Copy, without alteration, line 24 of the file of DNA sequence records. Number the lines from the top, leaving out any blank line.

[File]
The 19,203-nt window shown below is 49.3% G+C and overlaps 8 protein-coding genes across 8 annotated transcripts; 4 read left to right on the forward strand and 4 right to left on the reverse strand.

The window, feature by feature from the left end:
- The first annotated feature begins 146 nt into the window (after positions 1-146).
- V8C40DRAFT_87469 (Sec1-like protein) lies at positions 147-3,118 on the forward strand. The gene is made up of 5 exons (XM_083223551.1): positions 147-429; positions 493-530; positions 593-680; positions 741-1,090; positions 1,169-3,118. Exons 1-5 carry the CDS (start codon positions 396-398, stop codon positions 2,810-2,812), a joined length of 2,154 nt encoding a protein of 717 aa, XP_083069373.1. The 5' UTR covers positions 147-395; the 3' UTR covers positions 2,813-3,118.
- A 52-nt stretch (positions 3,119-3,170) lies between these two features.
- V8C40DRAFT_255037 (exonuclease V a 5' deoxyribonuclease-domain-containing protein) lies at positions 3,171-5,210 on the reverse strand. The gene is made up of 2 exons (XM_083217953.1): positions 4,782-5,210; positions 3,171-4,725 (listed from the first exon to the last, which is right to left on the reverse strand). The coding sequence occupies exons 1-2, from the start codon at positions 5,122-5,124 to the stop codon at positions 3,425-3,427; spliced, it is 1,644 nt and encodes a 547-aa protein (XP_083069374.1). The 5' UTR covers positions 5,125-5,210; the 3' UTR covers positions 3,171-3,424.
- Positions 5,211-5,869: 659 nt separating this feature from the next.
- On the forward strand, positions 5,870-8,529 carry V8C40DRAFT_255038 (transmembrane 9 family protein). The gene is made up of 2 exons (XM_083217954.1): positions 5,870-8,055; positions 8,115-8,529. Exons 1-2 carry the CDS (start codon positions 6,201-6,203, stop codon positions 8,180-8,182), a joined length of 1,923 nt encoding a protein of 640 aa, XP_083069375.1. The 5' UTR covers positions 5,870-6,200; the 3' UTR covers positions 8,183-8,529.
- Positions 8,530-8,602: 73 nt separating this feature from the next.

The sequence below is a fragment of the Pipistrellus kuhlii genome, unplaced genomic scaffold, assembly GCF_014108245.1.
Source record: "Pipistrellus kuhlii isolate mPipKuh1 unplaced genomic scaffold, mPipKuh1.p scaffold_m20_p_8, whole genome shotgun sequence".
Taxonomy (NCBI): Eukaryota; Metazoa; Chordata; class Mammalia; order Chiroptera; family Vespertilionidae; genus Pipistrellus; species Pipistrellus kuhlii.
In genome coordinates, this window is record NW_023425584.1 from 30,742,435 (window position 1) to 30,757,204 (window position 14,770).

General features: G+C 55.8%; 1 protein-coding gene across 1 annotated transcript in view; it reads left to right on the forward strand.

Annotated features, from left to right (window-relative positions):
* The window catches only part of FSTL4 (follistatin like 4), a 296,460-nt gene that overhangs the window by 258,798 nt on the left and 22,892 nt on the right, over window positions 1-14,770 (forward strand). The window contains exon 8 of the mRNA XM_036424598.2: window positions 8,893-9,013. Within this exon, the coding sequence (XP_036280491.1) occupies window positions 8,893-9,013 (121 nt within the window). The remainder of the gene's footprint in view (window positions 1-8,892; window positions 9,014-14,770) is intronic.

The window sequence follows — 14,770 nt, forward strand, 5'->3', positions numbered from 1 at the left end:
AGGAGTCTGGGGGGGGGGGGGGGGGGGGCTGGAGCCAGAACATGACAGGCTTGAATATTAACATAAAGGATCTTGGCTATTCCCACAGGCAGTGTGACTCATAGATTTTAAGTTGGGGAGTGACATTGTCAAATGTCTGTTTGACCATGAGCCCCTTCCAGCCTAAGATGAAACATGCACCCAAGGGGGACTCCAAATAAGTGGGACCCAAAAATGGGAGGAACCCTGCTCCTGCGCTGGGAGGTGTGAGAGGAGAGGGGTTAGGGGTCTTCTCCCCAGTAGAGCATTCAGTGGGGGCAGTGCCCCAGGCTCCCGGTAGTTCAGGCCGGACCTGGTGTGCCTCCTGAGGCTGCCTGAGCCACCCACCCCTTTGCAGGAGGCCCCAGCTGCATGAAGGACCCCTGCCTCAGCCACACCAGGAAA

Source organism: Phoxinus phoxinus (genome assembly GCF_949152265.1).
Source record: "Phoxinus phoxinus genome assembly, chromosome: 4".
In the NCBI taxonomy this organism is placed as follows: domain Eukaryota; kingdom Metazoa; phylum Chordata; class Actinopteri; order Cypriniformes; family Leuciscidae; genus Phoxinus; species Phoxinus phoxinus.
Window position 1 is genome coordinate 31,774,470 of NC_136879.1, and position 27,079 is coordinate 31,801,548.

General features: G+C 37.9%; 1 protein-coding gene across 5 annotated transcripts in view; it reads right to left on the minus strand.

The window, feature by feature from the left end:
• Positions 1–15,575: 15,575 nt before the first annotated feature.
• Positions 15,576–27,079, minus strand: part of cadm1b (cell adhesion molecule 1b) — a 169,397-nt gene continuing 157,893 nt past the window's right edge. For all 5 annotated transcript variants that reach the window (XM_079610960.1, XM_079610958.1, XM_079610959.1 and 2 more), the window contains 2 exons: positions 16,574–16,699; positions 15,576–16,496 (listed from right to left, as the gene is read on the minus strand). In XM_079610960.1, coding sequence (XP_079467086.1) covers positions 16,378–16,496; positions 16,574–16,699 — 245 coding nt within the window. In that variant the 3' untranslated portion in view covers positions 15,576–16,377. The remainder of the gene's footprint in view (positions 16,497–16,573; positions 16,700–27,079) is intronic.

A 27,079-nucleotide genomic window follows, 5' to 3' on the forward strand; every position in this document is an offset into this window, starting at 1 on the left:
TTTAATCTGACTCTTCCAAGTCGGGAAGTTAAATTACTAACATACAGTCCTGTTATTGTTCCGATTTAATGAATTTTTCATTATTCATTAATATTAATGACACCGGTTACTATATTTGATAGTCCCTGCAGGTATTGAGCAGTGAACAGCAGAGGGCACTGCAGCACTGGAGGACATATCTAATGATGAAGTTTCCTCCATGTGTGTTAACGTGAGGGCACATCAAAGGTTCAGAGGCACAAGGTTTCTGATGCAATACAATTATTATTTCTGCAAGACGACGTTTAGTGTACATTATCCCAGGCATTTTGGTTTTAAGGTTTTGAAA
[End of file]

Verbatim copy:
The window, feature by feature from the left end: